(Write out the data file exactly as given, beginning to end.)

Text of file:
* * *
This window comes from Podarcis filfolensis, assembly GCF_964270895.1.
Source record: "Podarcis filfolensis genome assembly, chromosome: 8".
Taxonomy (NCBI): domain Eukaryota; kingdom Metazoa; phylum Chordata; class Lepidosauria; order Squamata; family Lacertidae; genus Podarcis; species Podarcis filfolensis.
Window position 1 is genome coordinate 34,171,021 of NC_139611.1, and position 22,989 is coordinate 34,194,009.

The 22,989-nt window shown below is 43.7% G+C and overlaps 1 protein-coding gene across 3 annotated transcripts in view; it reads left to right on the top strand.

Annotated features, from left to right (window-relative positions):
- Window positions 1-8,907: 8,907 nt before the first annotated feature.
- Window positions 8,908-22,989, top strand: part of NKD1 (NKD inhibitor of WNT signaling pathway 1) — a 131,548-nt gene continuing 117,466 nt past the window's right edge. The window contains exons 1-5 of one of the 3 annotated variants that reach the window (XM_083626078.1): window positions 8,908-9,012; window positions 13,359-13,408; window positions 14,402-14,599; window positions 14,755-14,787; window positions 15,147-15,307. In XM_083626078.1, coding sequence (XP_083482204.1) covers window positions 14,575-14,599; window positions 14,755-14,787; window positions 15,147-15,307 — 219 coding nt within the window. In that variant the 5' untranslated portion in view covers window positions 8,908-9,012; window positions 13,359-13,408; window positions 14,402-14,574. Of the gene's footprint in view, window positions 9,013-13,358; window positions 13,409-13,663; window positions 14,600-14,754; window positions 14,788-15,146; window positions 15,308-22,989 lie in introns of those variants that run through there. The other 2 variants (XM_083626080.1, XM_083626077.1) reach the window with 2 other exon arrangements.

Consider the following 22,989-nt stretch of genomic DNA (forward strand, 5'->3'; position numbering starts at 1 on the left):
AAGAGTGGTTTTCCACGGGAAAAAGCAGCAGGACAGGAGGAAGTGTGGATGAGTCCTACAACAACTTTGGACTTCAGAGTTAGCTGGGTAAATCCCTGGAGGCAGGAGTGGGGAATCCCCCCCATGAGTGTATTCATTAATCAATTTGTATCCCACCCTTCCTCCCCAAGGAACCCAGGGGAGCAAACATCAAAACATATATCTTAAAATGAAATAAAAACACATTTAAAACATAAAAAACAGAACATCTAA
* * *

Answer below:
This window comes from Podarcis filfolensis, assembly GCF_964270895.1.
Source record: "Podarcis filfolensis genome assembly, chromosome: 8".
Taxonomy (NCBI): domain Eukaryota; kingdom Metazoa; phylum Chordata; class Lepidosauria; order Squamata; family Lacertidae; genus Podarcis; species Podarcis filfolensis.
Window position 1 is genome coordinate 34,171,021 of NC_139611.1, and position 22,989 is coordinate 34,194,009.

The 22,989-nt window shown below is 43.7% G+C and overlaps 1 protein-coding gene across 3 annotated transcripts in view; it reads left to right on the top strand.

Annotated features, from left to right (window-relative positions):
- Window positions 1-8,907: 8,907 nt before the first annotated feature.
- Window positions 8,908-22,989, top strand: part of NKD1 (NKD inhibitor of WNT signaling pathway 1) — a 131,548-nt gene continuing 117,466 nt past the window's right edge. The window contains exons 1-5 of one of the 3 annotated variants that reach the window (XM_083626078.1): window positions 8,908-9,012; window positions 13,359-13,408; window positions 14,402-14,599; window positions 14,755-14,787; window positions 15,147-15,307. In XM_083626078.1, coding sequence (XP_083482204.1) covers window positions 14,575-14,599; window positions 14,755-14,787; window positions 15,147-15,307 — 219 coding nt within the window. In that variant the 5' untranslated portion in view covers window positions 8,908-9,012; window positions 13,359-13,408; window positions 14,402-14,574. Of the gene's footprint in view, window positions 9,013-13,358; window positions 13,409-13,663; window positions 14,600-14,754; window positions 14,788-15,146; window positions 15,308-22,989 lie in introns of those variants that run through there. The other 2 variants (XM_083626080.1, XM_083626077.1) reach the window with 2 other exon arrangements.

Consider the following 22,989-nt stretch of genomic DNA (forward strand, 5'->3'; position numbering starts at 1 on the left):
AAGAGTGGTTTTCCACGGGAAAAAGCAGCAGGACAGGAGGAAGTGTGGATGAGTCCTACAACAACTTTGGACTTCAGAGTTAGCTGGGTAAATCCCTGGAGGCAGGAGTGGGGAATCCCCCCCATGAGTGTATTCATTAATCAATTTGTATCCCACCCTTCCTCCCCAAGGAACCCAGGGGAGCAAACATCAAAACATATATCTTAAAATGAAATAAAAACACATTTAAAACATAAAAAACAGAACATCTAA